PD-1 Checkpoint Inhibitors Show Promise for Hodgkin Lymphoma

By Craig H. Moskowitz, MD,

Tuesday, June 16, 2015

Among the most exciting data in lymphoma management presented at the 2014 American Society of Hematology (ASH) Annual Meeting were the study results of the checkpoint (PD-1) inhibitors nivolumab and pembrolizumab for the treatment of Hodgkin lymphoma (HL).

The programmed death-1 (PD-1) receptor is a member of the CD28 family. It is expressed on the surface of activated T cells and has two ligands: PD-L1 and PD-L2. Many tumor types express PD-L1, which binds to PD-1 receptors on activated T cells and induces T cell exhaustion. Blockade of the PD-1/PD-L1 interaction has shown very promising results in several types of cancers. In classical HL, the malignant Hodgkin Reed-Sternberg (RS) cells are admixed within an extensive inflammatory/immune cell infiltrate. Despite this brisk T cell-rich infiltrate, there is little evidence of an effective anti-tumor immune response.

Recent studies suggest that HL relies on the PD-1 signaling pathway to evade anti-tumor immunity. Genetic analyses have shown that RS cells frequently exhibit amplification of 9p24.1 and as a result, over-express the associated gene products PD-L1 and PD-L2. This amplification event also involves the Jak2 locus and in turn, increased activity of the Jak/STAT pathway further drives PD-L1 expression. Other mechanisms, in particular the Epstein-Barr virus (EBV) infection, can also lead to PD-L1 over-expression on the tumor cell surface. As a result of those mechanisms, HL tumor cells very frequently over-express PD-L1 and PD-L2 on their surface. This strongly suggests that this tumor has an unusual and genetically determined dependence on PD-1 for survival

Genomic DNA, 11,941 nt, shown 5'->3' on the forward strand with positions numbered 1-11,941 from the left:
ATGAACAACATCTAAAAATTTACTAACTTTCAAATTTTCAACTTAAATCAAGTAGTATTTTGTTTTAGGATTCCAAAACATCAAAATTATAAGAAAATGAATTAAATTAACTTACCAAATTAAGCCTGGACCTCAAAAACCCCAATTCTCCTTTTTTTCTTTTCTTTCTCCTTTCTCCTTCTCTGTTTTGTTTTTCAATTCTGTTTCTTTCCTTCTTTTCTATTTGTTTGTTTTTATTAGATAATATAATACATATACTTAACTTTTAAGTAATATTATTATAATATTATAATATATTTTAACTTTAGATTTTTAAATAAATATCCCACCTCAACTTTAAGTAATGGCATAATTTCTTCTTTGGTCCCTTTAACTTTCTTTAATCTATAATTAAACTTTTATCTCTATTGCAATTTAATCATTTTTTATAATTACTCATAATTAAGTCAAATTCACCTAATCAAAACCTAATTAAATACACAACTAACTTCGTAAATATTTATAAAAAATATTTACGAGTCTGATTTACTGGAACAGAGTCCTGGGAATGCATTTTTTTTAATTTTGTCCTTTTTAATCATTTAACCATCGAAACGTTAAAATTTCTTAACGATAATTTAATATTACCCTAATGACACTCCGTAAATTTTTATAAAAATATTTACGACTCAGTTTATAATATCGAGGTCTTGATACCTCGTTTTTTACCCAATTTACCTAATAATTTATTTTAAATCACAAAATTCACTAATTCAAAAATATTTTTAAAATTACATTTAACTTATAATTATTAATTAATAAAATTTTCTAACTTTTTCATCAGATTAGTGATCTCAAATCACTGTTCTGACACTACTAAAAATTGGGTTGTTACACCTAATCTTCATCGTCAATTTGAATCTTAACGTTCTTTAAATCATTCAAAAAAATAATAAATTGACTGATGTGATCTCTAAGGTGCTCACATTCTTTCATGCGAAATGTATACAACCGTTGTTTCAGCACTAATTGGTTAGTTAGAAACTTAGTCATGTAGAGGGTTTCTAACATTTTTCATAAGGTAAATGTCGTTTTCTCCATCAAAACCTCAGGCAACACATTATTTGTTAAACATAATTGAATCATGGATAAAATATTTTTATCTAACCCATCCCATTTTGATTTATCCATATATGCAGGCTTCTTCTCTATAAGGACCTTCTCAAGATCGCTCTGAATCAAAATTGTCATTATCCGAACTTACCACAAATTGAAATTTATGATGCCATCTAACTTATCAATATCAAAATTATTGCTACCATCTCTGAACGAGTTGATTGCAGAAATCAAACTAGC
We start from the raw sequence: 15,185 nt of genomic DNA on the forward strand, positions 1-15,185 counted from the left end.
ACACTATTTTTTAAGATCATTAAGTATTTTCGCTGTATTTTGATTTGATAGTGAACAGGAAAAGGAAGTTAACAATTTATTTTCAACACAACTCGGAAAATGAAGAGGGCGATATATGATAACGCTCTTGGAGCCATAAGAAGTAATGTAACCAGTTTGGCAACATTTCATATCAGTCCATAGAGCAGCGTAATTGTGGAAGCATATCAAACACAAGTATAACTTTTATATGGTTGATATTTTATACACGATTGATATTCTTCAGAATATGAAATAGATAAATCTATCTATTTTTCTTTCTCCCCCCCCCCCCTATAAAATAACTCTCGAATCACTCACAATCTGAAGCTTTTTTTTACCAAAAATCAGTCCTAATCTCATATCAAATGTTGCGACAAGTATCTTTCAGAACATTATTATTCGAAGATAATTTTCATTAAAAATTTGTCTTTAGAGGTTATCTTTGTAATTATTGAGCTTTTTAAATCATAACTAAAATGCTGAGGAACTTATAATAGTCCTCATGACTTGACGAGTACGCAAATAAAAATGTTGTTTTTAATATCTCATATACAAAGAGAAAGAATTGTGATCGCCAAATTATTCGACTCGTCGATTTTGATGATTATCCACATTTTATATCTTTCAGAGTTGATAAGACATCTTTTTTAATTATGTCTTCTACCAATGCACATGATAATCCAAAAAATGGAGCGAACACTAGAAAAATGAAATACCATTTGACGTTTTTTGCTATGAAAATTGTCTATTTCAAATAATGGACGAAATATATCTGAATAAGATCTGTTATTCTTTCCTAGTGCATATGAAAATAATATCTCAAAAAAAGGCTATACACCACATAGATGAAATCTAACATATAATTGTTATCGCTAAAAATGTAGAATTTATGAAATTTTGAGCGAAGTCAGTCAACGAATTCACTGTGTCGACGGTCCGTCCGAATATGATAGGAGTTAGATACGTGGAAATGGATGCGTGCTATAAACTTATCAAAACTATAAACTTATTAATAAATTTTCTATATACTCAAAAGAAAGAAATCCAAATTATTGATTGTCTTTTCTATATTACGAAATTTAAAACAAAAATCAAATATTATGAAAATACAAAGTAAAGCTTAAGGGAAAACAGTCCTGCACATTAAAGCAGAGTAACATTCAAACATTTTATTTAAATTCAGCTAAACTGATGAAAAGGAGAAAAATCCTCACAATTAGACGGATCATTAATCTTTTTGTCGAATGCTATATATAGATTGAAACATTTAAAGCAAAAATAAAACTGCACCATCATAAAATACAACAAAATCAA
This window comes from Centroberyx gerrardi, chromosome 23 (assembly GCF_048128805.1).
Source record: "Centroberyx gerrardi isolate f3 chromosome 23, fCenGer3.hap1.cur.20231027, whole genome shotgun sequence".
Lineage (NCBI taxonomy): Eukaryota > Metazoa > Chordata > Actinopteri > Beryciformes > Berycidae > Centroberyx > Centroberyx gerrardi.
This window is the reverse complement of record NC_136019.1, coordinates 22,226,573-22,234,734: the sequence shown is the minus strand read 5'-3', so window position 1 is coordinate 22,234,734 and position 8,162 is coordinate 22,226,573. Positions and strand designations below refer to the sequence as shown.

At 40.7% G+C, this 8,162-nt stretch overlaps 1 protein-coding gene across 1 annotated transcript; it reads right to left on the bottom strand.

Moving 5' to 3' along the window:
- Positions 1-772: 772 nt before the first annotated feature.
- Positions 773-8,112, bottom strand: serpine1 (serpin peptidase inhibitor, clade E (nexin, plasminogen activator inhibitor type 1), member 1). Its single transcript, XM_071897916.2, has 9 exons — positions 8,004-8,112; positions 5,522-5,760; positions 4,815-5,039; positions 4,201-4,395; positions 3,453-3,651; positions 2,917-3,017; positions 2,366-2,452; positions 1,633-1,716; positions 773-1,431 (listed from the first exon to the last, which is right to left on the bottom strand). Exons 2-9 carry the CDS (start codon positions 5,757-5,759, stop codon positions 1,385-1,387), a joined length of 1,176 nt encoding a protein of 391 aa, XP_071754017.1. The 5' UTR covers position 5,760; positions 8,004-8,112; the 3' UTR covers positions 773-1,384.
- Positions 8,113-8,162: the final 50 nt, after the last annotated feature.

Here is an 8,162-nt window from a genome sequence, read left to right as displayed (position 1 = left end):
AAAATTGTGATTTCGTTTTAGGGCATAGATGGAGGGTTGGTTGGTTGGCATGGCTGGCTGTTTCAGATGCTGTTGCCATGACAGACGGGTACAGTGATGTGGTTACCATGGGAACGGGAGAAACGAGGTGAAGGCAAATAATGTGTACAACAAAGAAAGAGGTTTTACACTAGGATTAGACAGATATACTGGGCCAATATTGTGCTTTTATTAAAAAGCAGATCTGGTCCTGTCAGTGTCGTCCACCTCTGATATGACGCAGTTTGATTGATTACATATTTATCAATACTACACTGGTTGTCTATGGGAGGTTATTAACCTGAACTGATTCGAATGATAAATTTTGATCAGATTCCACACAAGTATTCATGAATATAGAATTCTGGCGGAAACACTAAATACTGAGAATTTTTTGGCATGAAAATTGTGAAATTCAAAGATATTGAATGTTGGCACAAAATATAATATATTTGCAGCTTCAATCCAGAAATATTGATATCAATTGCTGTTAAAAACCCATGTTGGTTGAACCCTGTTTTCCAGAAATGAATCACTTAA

Nivolumab, a fully human immunoglobulin (Ig) G4 anti–PD-1 antibody, blocks the interaction between the PD-1 receptor and its ligands, PD-L1 and PD-L2. Dr. Philippe Armand presented the results from a phase I trial comprising 23 patients with Hodgkin lymphoma who received 3 mg/kg of nivolumab. The primary endpoint was safety and tolerability, and the secondary endpoint was the response rate.

As is typical for the relapsed, refractory HL population, these patients were heavily pretreated: 78 percent had undergone a prior transplantation and 78 percent had previously received brentuximab vedotin. Eight patients had received more than six prior regimens. There were no drug-related grade 4 events.

In general, the safety profile was similar to that seen in solid tumors. The overall response rate was 87 percent, which included a 17 percent complete response rate. Several patients had stable disease. Evaluation of the median duration of response in these patients is ongoing. All of the ten patients who were evaluated for the 9p24 abnormality had evidence of this abnormality. This study shows that nivolumab can be safely administered and can achieve a high response rate in this patient population.

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Pembrolizumab — a humanized IgG4 antibody against PD-1 — is also being evaluated extensively in Hodgkin and non-Hodgkin lymphomas. As with nivolumab, there is a dual ligand blockade of both PD-L1 and PD-L2. Memorial Sloan Kettering Cancer Center (MSK) led a phase IB trial of pembrolizumab comprising 29 HL patients who had previously failed treatment with brentuximab vedotin. The primary endpoint was the complete response rate and a secondary endpoint was safety and tolerability.

Among the 29 patients enrolled, 20 patients are still receiving therapy. The median duration of response had not been reached at the time the data were presented; however, the treatment program was well tolerated. The clinical benefit rate was 86 percent, including a complete response rate of 21 percent and a partial response rate of 45 percent. Among the six patients with stable disease, a few have been receiving treatment for nearly a year.

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Next Steps

Both nivolumab and pembrolizumab have demonstrated outstanding activity in patients with heavily pretreated HL. MSK is currently participating in a registration trial with nivolumab, and the Lymphoma Service also plans to combine nivolumab with brentuximab vedotin as a stand-alone salvage regimen in HL.

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